Bad punctuation invalidates supply chain agreement

15 October 2009

Link to a story

Link to a story

By Paul Hemlin

24 September 2009

Paul Carter Hemlin looks at how writing clear dispute escalation paths into a contract can help you to avoid lengthy and expensive litigation further down the line.

When creating a contract no-one likes to think about something going wrong, but what if it does?

The chance of resolving any dispute is significantly increased if purchasers draft in a process for dealing with issues.

As I have written in SM before (That's the way to do it, 5 March), when two parties fall out they will be unable to agree that Christmas falls on the 25 December, let alone agree on how they should resolve a dispute. Suggestions to move forward will be treated with suspicion by the opposing party, assuming some kind of hidden advantage or agenda for choosing one resolution process or another.

However, if the contract already deals with this eventuality and they adhere to the process - which they are bound to do - they will be part way to resolving the issue without needing to call the lawyers and commence expensive formal dispute resolution such as arbitration or litigation.

'Dispute escalation paths' within contracts provide each management level the opportunity to resolve an issue in a pre-determined timescale before it moves up the organisation. Nobody wants to give their boss a problem, therefore you would think there is every incentive on individuals to resolve the matter at their level.

However, in reality this doesn't always happen. Most disputes will be over money, time or quality, which are all emotive topics. Human nature will result in people becoming entrenched in their opinions, unable to even contemplate the position of their trading partner, who can quickly become "the other side".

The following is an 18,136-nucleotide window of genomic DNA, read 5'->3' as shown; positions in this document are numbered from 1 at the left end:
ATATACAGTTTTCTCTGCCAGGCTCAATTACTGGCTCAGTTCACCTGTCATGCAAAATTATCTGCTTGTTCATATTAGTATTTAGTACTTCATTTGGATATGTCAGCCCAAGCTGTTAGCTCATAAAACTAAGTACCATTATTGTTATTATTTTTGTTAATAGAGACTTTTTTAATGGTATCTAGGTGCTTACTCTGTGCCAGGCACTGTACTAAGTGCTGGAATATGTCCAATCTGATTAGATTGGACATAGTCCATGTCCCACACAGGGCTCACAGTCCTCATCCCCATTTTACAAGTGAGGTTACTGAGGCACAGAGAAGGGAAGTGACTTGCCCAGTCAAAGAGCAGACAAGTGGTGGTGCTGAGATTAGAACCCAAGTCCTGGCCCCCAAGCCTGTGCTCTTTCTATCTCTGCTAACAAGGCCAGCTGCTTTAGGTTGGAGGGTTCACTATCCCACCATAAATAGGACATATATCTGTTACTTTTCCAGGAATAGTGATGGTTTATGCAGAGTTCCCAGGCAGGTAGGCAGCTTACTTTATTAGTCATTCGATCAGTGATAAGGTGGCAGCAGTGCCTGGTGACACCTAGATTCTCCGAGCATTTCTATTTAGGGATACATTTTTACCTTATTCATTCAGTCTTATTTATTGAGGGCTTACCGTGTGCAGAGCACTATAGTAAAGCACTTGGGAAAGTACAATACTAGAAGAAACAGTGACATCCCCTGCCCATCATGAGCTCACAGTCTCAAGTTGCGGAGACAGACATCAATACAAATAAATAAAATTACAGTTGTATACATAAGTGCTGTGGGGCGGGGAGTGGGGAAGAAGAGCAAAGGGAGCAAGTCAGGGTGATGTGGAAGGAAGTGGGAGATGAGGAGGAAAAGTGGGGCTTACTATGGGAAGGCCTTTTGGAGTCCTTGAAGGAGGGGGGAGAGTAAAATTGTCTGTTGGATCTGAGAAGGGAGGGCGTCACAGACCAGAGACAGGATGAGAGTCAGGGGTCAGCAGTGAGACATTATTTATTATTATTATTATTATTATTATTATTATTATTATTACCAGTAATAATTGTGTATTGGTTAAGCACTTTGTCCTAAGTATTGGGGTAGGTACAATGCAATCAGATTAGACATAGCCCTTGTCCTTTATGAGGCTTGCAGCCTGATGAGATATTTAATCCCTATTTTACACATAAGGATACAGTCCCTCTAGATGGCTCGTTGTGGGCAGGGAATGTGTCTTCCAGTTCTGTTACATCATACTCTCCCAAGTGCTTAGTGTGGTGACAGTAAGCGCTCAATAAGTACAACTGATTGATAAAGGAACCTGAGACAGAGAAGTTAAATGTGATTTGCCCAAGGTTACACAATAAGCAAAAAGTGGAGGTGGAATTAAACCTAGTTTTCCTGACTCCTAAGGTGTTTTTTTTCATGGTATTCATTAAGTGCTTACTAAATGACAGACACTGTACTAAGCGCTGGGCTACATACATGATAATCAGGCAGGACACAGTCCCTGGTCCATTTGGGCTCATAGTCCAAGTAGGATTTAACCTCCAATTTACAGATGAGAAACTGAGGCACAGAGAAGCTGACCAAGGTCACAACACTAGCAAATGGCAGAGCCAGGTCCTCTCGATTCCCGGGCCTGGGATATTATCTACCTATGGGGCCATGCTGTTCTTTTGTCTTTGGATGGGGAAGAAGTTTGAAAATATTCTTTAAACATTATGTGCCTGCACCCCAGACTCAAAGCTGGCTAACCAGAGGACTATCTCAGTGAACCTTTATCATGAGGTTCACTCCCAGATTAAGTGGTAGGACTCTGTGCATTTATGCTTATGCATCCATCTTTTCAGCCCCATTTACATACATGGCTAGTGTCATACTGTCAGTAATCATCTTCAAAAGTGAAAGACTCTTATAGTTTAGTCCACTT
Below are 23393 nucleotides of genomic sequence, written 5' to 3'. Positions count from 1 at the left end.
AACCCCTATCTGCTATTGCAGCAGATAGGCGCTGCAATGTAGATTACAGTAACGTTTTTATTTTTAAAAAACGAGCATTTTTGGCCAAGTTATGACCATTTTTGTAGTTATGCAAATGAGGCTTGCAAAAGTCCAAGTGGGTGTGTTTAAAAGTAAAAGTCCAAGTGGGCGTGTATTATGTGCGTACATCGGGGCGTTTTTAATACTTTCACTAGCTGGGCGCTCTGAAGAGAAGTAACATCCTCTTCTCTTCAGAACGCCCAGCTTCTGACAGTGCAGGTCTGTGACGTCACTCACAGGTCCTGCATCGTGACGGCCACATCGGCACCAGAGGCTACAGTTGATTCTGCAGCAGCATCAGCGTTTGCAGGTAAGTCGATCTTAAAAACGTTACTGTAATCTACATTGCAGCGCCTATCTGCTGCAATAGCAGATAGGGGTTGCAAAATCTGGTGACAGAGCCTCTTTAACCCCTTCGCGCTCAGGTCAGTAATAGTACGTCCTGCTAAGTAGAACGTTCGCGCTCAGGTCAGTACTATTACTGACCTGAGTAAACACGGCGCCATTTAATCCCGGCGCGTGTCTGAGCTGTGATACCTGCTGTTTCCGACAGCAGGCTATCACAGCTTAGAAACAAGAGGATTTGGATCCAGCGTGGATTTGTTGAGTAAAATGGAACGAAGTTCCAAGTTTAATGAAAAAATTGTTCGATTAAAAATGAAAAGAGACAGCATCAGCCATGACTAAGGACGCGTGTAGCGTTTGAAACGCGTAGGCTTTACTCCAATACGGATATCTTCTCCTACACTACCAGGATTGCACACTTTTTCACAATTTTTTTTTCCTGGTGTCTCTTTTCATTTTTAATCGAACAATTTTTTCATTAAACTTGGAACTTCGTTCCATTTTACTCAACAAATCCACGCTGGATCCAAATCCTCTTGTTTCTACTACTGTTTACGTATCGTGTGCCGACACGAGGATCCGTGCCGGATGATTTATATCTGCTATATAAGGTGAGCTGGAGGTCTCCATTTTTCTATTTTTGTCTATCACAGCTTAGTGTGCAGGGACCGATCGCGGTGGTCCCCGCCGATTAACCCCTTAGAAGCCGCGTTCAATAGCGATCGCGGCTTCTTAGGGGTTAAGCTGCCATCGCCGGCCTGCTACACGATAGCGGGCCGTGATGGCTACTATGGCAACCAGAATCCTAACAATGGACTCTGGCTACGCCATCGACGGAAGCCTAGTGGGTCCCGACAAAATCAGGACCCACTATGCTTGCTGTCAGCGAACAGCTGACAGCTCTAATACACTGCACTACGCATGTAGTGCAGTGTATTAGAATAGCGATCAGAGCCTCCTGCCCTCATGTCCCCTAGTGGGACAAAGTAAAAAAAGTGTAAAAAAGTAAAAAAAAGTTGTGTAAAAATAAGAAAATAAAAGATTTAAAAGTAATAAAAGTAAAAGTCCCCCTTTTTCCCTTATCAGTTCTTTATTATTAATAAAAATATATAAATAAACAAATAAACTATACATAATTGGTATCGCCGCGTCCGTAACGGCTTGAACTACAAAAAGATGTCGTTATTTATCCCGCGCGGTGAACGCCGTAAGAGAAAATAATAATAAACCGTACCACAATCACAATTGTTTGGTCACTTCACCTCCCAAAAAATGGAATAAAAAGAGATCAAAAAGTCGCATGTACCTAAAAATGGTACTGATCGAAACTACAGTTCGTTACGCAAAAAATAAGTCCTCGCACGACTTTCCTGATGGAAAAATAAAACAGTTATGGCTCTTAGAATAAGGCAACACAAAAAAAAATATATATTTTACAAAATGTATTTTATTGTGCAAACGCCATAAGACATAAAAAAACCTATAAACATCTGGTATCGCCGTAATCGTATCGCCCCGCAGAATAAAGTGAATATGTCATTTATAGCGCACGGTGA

If you do not include such provisions in your contracts, it is likely that, if you took your dispute directly to the courts, they would instruct you to attempt to resolve the matter yourselves or through alternative dispute resolution, before they were willing to hear the dispute.


Successful escalation paths ensure issues quickly climb to the next tier of management in the event of an impasse. A simple example of how this works is when the contract says the parties shall meet monthly to discuss progress and any issues. If either party thinks there could be a dispute, it shall notify the other party's project manager immediately. Both project managers shall meet to discuss any such issue within five days and have five days to resolve it. If the two parties cannot agree, they shall produce a joint report stating areas of disagreement.

Then the senior project managers review the report, meeting within three days and have three days to resolve. If they cannot agree, they prepare a joint presentation for the directors. If the directors cannot resolve in three days the parties shall mediate within 14 days. If mediation does not work, the parties pursue the contract's dispute resolution process.

Finally, a word of caution; do not put too many layers into your escalation path and keep the timescales short but realistic. If a party has no intention of resolving the matter you don't want the process to cause unnecessary delays in obtaining restitution.

 

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